But the airline has done something a bit different with Delta basic economy: Flyers buying its cheapest tickets can cancel … for a fee.
Canceling a flight within the U.S. or to Mexico, the Caribbean, or Central America will cost $99. To cancel a long-haul international flight, it'll cost you $199. That means canceling a $250 flight from Minneapolis-St. Paul (MSP) to Denver (DEN) would get you a $151 Delta eCredit. For a $700 flight to Amsterdam (AMS), you'd get just $501 in eCredits.
That's more flexibility than these fares had prior to the pandemic, as they couldn't be changed or canceled, period. Still, it might be worth paying a bit more to get free change and cancellation – plus all the other perks like free seat assignment and earning Delta SkyMiles.
JetBlue Cancellation Policy
JetBlue was the last major U.S. airline still offering free change and cancellation on all fares. But those days are over, too.
You can still change or cancel any newly booked JetBlue basic economy fares. Like Delta, you'll just have to pay for it.
More expensive Blue fares and up can still be changed or canceled for free going forward. But if you buy a Blue Basic fare, you'll forfeit $100 to change or cancel a flight most JetBlue routes – or $200 flights to/from South America or London.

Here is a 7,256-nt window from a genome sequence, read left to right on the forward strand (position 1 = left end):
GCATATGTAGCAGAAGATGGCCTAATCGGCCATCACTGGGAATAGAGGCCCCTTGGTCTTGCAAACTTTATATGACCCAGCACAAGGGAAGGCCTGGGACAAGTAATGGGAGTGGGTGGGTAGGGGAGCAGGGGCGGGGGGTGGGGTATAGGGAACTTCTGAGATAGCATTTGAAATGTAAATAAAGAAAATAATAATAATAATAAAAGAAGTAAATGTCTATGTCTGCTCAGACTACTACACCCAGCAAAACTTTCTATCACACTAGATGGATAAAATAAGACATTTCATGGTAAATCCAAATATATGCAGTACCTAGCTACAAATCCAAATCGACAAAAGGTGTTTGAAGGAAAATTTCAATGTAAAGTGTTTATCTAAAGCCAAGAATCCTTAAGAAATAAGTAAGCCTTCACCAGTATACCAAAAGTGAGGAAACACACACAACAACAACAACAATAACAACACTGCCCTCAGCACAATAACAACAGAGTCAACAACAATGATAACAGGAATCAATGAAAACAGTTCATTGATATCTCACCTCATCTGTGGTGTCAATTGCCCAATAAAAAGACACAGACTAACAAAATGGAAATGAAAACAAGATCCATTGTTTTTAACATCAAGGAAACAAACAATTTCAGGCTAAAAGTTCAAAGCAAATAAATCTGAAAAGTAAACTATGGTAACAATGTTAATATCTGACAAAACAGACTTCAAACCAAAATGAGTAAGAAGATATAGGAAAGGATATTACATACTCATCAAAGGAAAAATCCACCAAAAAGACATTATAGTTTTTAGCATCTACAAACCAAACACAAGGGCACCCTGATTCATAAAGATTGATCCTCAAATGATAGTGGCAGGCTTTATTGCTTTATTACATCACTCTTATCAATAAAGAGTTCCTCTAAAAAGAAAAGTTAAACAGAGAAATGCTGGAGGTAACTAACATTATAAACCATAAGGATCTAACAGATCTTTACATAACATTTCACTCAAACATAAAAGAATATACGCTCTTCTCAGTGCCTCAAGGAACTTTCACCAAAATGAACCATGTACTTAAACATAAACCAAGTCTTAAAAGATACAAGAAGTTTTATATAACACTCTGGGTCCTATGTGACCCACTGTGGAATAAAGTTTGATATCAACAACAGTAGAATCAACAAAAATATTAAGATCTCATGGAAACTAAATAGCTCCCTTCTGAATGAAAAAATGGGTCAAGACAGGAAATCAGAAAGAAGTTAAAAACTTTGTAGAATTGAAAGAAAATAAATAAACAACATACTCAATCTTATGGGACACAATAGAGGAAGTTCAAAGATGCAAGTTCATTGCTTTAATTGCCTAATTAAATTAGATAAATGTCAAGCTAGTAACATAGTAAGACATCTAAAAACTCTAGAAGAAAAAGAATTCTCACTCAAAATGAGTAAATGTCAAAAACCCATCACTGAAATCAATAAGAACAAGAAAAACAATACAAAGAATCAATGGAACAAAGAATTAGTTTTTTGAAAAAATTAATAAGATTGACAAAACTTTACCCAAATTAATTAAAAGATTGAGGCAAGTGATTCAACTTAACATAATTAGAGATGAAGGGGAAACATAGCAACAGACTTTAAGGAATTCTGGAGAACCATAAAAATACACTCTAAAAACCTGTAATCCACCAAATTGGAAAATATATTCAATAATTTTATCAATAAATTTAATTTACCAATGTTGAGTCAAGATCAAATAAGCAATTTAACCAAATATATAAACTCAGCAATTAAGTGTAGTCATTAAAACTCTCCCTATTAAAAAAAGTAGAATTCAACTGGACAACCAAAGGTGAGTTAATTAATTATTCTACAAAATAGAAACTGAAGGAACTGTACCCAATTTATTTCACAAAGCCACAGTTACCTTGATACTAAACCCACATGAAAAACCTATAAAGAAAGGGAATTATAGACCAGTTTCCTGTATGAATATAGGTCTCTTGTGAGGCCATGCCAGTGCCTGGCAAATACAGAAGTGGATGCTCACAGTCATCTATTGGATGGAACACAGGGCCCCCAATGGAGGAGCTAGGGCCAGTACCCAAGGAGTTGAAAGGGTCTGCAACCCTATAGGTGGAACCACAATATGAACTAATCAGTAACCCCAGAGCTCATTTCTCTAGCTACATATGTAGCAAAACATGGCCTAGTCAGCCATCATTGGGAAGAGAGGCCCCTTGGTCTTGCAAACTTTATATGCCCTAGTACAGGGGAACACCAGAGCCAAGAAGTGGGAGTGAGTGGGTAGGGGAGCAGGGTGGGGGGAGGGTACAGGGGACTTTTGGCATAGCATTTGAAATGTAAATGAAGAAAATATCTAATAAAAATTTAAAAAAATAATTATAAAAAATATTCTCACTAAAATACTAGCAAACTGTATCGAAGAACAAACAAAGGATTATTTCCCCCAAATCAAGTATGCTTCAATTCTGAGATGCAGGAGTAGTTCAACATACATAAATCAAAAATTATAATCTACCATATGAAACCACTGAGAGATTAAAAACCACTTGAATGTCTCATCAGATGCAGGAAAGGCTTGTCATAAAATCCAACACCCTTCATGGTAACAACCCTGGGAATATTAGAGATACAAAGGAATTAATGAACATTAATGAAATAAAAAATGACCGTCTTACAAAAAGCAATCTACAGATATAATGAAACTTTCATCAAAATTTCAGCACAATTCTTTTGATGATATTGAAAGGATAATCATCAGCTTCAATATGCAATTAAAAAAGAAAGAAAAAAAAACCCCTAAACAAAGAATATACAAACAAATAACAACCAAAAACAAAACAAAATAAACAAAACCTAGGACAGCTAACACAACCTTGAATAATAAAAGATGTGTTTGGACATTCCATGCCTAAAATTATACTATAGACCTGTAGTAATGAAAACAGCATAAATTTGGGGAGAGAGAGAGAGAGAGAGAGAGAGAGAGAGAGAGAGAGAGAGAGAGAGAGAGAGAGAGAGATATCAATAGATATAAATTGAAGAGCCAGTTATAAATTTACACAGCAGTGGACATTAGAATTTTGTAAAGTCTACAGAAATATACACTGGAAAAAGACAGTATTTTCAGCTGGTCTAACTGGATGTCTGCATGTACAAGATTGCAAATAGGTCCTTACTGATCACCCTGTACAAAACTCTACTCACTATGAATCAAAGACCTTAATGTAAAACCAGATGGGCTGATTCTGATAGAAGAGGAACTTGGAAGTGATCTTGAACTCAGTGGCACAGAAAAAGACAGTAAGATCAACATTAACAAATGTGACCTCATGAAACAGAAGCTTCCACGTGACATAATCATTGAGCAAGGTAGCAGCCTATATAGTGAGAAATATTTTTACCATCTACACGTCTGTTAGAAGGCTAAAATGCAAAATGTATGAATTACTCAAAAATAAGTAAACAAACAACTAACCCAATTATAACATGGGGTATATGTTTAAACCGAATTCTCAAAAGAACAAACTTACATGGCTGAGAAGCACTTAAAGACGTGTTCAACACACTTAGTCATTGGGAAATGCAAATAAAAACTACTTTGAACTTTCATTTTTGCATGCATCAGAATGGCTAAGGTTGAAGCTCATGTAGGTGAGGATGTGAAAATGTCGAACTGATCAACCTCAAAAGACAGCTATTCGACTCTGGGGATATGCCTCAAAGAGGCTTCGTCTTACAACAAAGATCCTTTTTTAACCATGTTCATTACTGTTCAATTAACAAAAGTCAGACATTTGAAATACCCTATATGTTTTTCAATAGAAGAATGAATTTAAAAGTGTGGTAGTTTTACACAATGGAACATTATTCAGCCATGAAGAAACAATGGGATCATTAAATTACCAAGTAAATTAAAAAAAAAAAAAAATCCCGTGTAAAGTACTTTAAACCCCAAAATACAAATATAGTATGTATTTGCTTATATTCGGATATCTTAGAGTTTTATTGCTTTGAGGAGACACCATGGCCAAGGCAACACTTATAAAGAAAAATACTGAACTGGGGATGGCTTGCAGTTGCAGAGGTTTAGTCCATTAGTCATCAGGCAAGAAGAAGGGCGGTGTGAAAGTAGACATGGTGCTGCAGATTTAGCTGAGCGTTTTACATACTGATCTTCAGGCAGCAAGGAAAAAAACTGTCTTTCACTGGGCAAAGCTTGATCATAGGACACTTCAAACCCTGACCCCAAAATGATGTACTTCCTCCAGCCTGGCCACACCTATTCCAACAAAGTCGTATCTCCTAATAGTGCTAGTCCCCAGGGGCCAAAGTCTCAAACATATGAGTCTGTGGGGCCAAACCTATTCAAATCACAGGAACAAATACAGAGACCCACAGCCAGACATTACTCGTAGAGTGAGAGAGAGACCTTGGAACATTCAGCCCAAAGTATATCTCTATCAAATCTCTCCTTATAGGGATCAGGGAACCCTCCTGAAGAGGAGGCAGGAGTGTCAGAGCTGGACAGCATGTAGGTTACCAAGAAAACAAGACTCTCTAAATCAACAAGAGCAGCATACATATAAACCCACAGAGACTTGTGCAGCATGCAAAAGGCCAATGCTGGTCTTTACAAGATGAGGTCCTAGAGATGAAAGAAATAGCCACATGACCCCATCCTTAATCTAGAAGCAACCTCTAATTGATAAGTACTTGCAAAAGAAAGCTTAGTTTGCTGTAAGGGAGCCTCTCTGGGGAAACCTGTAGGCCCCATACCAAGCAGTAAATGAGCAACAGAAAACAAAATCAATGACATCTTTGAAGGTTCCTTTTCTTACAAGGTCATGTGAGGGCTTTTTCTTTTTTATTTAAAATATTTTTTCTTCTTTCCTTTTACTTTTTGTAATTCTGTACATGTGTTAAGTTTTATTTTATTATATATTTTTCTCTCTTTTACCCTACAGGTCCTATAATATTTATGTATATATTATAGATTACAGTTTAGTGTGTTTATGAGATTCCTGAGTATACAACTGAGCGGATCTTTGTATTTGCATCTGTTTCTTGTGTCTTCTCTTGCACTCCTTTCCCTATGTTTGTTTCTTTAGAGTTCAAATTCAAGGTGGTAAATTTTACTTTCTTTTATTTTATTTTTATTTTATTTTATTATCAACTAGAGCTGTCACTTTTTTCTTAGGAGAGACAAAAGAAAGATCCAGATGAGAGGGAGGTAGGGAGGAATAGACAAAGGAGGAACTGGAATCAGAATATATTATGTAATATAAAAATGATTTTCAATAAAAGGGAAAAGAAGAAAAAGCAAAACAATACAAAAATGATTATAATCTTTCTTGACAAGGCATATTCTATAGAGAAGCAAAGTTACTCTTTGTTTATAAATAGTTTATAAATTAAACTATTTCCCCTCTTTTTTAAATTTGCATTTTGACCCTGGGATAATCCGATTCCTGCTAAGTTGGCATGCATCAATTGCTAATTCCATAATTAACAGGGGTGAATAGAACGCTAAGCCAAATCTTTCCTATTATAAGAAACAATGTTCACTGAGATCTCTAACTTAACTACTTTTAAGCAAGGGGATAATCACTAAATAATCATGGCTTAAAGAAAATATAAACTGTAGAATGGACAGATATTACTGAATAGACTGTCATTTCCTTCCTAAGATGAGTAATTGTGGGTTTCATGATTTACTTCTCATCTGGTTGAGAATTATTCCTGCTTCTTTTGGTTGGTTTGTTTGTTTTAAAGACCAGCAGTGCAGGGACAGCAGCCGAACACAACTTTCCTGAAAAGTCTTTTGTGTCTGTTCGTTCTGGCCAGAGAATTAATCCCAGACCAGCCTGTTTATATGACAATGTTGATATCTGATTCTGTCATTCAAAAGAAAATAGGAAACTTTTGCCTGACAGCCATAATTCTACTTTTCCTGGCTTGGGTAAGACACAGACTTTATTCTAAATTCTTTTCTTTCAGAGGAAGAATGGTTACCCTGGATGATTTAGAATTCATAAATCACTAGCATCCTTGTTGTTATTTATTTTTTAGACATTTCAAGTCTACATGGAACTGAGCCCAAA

Both cash bookings and award tickets booked with points are eligible. Canceled flights will get a travel credit for JetBlue.
Spirit Airlines Cancellation Policy
Even budget airlines are back to normal.
For many months, Spirit waived all change and cancellation fees on its fares. But now, the airline has returned to its normal change fee system, with higher fees to change or cancel a flight the closer you get to departure.
- 60+ days: Free
- 7-59 days: $49
- 3-6 days: $79
- 0-2 days: $99
Southwest Cancellation Policy
All Southwest tickets can always be canceled or changed without incurring a fee, though fare differences may still apply.
Sun Country Cancellation Policy
Sun Country no longer has a special policy in place to handle change or cancellation during COVID-19. But its normal change policy waives change and cancellation fees for all flights at least 60 days ahead of departure.
United Cancellation Policy
United has taken a page out of Delta and JetBlue's book.
The Points Guy previously reported that United is introducing a new fee structure to cancel its cheapest basic economy tickets. Just as with Delta, you can cancel a United basic economy fare and get a voucher minus a $99 fee for roundtrip domestic flights – or $199 for international tickets.
But considering you can select a seat for free and bring a carry-on, it might be worth paying more for a standard main cabin economy fare. Otherwise, United also allows you to pay to upgrade from basic economy to main cabin.
Main Cabin vs. Main Cabin Refundable Fares